Ours isn’t always the healthiest country. The United States has an obesity epidemic, and experts say that poor diets are also causing people to become sick in disproportionate numbers. But at least we notice, and at least we care. Americans spend lots of time and even more money trying to become healthier and thinner. In fact, the weight loss industry brought in a jaw-dropping $72.7 billion in 2018.

But our ongoing quest to become healthier is too one-dimensional. While many of us are hitting the gym and trying to diet, far too few of us are taking stock of our mental health and paying attention to our needs with therapy and other mental health care options. Are you among the many Americans who are neglecting their mental health needs? If so, it’s time to take action.

A neglected part of your overall health picture

For many reasons, our consciousness and care of mental health lag behind those of physical health. Among them is the stigma that, unfortunately, still surrounds mental health issues in our society. Nobody wants to feel “crazy,” and too many of us assume that mental health treatments such as therapy are only useful to those with serious mental health issues.

But that’s not true, and failing to realize it is costing us. The mental health crisis in our country is as real as the obesity epidemic, and the consequences of poor mental health are serious. Mental health issues can do everything from cause you physical pain to put you at increased risk of death by suicide.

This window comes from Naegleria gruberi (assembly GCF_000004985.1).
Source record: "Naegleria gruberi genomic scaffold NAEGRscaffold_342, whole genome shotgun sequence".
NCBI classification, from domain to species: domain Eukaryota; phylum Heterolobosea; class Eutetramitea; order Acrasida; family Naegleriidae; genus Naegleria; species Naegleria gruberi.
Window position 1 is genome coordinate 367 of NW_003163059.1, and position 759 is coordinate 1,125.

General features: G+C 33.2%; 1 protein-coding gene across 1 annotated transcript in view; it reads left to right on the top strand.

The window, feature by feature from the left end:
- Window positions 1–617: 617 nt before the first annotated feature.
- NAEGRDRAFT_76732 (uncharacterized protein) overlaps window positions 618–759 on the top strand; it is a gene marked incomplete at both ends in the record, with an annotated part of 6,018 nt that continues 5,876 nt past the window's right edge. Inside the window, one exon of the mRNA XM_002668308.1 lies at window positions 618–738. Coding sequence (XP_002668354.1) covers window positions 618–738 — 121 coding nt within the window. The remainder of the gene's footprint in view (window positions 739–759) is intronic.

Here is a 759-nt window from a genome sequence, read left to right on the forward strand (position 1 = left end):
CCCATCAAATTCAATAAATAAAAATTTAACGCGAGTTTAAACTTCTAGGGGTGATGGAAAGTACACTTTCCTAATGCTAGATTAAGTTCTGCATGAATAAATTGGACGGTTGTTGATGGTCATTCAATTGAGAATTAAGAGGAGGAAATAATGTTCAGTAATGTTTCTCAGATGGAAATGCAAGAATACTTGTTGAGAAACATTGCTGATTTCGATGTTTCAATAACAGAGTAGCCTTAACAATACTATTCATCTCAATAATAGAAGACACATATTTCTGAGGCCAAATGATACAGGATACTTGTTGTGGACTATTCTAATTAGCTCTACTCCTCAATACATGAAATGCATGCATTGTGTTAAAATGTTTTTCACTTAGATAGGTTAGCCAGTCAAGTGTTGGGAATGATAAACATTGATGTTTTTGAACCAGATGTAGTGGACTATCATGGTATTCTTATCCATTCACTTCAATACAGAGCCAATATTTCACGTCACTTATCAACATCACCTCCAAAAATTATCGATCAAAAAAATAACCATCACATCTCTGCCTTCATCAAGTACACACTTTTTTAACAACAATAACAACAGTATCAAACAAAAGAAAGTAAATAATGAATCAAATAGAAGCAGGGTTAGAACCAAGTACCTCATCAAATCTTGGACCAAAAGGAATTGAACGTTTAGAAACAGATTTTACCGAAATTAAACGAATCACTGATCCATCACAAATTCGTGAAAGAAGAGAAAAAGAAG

Your mental health overhaul

The good news is that once you realize that you’ve been neglecting your mental health, you can do something about it. By paying more attention to your mental health and to your health as a whole, you can become happier and healthier.

It starts with some of the same things that Americans are already trying to do to benefit their physical health. Because physical health and mental health are closely related, staying fit, trim, and well-nourished can help your mind even as it helps your body. But be sure that you’re focused on nutrition and health, not just on weight loss. Calorie-deprivation diets are unhealthy and ineffective. You want a balanced diet full of whole foods, especially nutrient-rich vegetables. Combine that with exercise — which gives you long-term mental health benefits by improving your health, plus the short-term mood boost that comes with the release of endorphins — and you have a recipe for a healthier mind.

But what you do on your own isn’t going to be enough. Just as you visit your doctor regularly for physical checkups, you should make sure that professional mental health care is a part of your mental health plan. Make the time to see a therapist or psychologist, or turn to a psychiatrist. Finding a mental health care provider is easier than ever. You could look online using a service like With Therapy, which connects clients and therapists. Or you could speak to your primary care provider about a referral.

If you keep your mental health on your mind and take basic steps to get help and create a healthier life, you’ll find that your mood and thinking can improve significantly. Caring for your mental health won’t always be easy, but sticking with it will improve your life. Keep checking in on yourself with self-evaluations, and treat yourself to mental breaks (take those vacation days, for example). Eat right, exercise, and call your therapist. You’re going to do great.